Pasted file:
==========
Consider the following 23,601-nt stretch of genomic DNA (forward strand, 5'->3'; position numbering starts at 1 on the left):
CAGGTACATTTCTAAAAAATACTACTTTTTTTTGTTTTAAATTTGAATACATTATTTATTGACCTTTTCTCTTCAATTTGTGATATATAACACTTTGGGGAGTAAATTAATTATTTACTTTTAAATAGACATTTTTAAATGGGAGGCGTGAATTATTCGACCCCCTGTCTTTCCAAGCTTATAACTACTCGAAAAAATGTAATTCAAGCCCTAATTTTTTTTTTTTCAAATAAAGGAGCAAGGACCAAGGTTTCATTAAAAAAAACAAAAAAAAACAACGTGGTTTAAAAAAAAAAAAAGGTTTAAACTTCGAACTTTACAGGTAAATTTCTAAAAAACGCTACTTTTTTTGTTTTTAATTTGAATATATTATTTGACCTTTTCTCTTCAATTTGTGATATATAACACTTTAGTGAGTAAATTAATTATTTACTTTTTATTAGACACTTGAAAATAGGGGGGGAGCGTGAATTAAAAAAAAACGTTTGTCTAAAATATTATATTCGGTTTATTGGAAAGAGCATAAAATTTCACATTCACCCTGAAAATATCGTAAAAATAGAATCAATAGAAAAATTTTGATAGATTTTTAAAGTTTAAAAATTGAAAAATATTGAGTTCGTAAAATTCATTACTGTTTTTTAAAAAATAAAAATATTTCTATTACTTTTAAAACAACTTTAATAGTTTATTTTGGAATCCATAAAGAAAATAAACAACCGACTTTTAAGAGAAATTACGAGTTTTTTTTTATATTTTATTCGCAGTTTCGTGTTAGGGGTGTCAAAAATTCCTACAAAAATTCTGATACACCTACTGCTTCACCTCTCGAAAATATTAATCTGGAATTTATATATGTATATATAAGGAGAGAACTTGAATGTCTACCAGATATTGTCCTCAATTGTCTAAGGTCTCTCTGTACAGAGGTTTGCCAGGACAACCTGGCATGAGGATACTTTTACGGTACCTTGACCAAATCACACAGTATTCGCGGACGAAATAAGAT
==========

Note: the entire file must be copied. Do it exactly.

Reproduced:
Consider the following 23,601-nt stretch of genomic DNA (forward strand, 5'->3'; position numbering starts at 1 on the left):
CAGGTACATTTCTAAAAAATACTACTTTTTTTTGTTTTAAATTTGAATACATTATTTATTGACCTTTTCTCTTCAATTTGTGATATATAACACTTTGGGGAGTAAATTAATTATTTACTTTTAAATAGACATTTTTAAATGGGAGGCGTGAATTATTCGACCCCCTGTCTTTCCAAGCTTATAACTACTCGAAAAAATGTAATTCAAGCCCTAATTTTTTTTTTTTCAAATAAAGGAGCAAGGACCAAGGTTTCATTAAAAAAAACAAAAAAAAACAACGTGGTTTAAAAAAAAAAAAAGGTTTAAACTTCGAACTTTACAGGTAAATTTCTAAAAAACGCTACTTTTTTTGTTTTTAATTTGAATATATTATTTGACCTTTTCTCTTCAATTTGTGATATATAACACTTTAGTGAGTAAATTAATTATTTACTTTTTATTAGACACTTGAAAATAGGGGGGGAGCGTGAATTAAAAAAAAACGTTTGTCTAAAATATTATATTCGGTTTATTGGAAAGAGCATAAAATTTCACATTCACCCTGAAAATATCGTAAAAATAGAATCAATAGAAAAATTTTGATAGATTTTTAAAGTTTAAAAATTGAAAAATATTGAGTTCGTAAAATTCATTACTGTTTTTTAAAAAATAAAAATATTTCTATTACTTTTAAAACAACTTTAATAGTTTATTTTGGAATCCATAAAGAAAATAAACAACCGACTTTTAAGAGAAATTACGAGTTTTTTTTTATATTTTATTCGCAGTTTCGTGTTAGGGGTGTCAAAAATTCCTACAAAAATTCTGATACACCTACTGCTTCACCTCTCGAAAATATTAATCTGGAATTTATATATGTATATATAAGGAGAGAACTTGAATGTCTACCAGATATTGTCCTCAATTGTCTAAGGTCTCTCTGTACAGAGGTTTGCCAGGACAACCTGGCATGAGGATACTTTTACGGTACCTTGACCAAATCACACAGTATTCGCGGACGAAATAAGAT